As many of you already know, much of the nation remains gripped in a massive heat wave where triple digits have been the norm for well over a week -- some spots approaching two weeks.
But unlike Arizona, when even when it's over 110 for ages it's still a "dry heat" (monsoon season notwithstanding) in the Midwest and Southeast, it is most assuredly *not* a dry heat.
One spot that appears to be among the top sufferers is Millington, Tennessee, where the temperature Tuesday afternoon was a sweltering 102 degrees.
But that's not all -- the dew point was a mind-boggling 81 degrees. Put the two together and it meant that to anyone standing outside, it *felt* like it was 127.
The dew point is a measure of moisture in the atmosphere and tells you what the temperature would have to fall to for the air to be 100% saturated (i.e., foggy). The closer the dew point and temperature are together, the higher the relative humidity.
Humidity affects the body's ability to cool -- we sweat when we're hot and then when that water evaporates off our skin, that process takes heat energy and chills the surrounding area -- making us feel cooler.
When the humidity is low, the air doesn't have much moisture so evaporation process works efficiently. But when it's really humid, the air is so full of moisture already that it's hard for your sweat to evaporate. So not only do you not get the cooling effects from evaporation, but you're soaked in sticky sweat that's not going anywhere.
That's how a 102 degree can feel like 127 -- your body can't cool itself so it feels even hotter. That 127 degree temperature is called the "heat index" and it's used in a similar way to how wind chill gives you an apparent temperature. (And as a comparison, in Las Vegas earlier this week, it was also 102 degrees but a dew point of just 28, meaning a heat index of 95.)
But you can't really use relative humidity as a guide for comfort -- a 48% humidity at 102 degrees is light years worse than a 48% humidity at 70 degrees. Instead, you can get an idea of how muggy it is outside by checking the dew point.
Dew points in the 40s and 50s are considered quite comfortable because if temperatures get low enough to where they reach those levels, it's cool enough outside that your body doesn't need to cool off and you don't really notice it's humid. Seattle spends nearly the entire summer with dew points in the 40s to low 50s -- perfect levels. We start to notice it getting a little muggy here when we creep into the upper 50s.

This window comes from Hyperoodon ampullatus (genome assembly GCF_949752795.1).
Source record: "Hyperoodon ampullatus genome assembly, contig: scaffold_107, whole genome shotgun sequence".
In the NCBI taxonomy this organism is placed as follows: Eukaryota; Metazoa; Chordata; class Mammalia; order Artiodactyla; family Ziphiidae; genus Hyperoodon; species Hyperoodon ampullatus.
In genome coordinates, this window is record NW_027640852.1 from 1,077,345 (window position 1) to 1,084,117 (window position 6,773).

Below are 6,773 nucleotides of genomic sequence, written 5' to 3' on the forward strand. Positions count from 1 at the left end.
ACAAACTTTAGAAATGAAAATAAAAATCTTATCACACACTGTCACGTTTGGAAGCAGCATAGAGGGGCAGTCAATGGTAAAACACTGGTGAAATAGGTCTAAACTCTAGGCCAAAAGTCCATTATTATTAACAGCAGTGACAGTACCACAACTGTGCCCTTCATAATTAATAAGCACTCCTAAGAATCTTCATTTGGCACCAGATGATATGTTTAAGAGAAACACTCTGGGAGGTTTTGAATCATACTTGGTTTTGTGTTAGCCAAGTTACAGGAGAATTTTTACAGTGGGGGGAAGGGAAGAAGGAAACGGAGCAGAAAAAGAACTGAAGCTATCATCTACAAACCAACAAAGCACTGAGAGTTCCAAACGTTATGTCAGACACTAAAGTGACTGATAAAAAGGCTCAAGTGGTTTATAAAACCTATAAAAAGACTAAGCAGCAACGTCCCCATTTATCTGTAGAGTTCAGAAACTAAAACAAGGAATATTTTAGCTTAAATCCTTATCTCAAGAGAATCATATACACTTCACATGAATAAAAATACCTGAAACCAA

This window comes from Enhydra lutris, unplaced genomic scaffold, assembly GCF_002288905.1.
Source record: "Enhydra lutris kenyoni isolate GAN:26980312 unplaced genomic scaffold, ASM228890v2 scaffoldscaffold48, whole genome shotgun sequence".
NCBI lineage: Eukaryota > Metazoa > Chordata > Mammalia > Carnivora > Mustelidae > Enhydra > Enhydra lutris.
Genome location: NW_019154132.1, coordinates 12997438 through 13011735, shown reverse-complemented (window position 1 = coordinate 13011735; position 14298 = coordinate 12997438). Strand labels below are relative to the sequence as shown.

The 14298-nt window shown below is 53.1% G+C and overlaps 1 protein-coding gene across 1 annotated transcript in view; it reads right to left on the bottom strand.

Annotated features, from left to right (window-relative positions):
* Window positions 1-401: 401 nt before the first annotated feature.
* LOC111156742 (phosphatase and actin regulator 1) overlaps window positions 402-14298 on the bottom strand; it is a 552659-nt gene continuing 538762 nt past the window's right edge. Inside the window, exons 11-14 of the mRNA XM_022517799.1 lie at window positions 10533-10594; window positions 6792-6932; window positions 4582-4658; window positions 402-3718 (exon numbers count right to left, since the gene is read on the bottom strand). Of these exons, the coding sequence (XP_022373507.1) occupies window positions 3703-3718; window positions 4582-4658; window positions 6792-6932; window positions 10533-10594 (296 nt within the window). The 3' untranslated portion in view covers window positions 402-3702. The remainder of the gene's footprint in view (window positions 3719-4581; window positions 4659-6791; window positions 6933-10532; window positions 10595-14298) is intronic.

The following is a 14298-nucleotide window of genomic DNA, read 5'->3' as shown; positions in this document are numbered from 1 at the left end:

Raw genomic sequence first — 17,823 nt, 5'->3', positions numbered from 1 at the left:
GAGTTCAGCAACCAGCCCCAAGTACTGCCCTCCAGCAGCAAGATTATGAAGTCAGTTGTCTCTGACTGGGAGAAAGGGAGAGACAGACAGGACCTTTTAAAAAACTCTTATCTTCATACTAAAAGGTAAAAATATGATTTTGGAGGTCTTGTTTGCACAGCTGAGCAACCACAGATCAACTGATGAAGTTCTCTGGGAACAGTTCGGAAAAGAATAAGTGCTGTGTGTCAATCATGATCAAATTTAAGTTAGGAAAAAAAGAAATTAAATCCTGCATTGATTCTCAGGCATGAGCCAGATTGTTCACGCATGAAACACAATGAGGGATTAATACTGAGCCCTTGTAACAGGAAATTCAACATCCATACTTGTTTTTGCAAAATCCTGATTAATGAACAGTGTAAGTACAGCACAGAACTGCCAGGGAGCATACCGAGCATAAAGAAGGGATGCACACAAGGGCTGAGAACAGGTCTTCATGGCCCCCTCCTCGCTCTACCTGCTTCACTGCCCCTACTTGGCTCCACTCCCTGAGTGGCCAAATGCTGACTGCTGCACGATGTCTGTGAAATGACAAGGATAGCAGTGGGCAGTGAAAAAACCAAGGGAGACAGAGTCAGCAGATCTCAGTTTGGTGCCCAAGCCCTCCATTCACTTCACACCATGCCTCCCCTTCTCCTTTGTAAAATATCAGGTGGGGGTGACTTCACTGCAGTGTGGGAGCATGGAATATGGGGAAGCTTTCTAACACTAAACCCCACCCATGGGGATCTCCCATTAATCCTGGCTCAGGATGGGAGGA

Once you start getting into the 60s, it's noticeably muggy, becoming oppressive once you get into the upper 60s. Dew points in the 70s are unbearable and, on the rare occasions when you get into the 80s, it's just not worth going outside. But 80s are quite rare in the U.S.
(If you're curious, the world record is 95 degrees set in Saudi Arabia.)
Seattle is quite lucky in that most of our weather comes off the chilly Pacific Ocean, where water temperatures are in the 50s year 'round. That keeps the dew points nice and low and when we do get the moist flow off the ocean, it's also a much cooler flow so we don't notice the humidity.
When we do get hot, it's due to an east wind that holds back the ocean breezes. But those east winds are coming from arid Eastern Washington and dry further when they sink down the western slopes of the Cascades. The relative humidity is usually around 20 percent on our hot days. About the only way we get humid here is to get a south flow that brings up some tropical or monsoonal moisture and doesn't get the cooling effects of the ocean nor the drying effects of the mountains, but it's a pretty narrow window.
Meanwhile the East Coast and Midwest will get that warm, moist air from the 75-83 degree Gulf of Mexico and mixed in with the heat already around -- as is the case this week in Tennessee.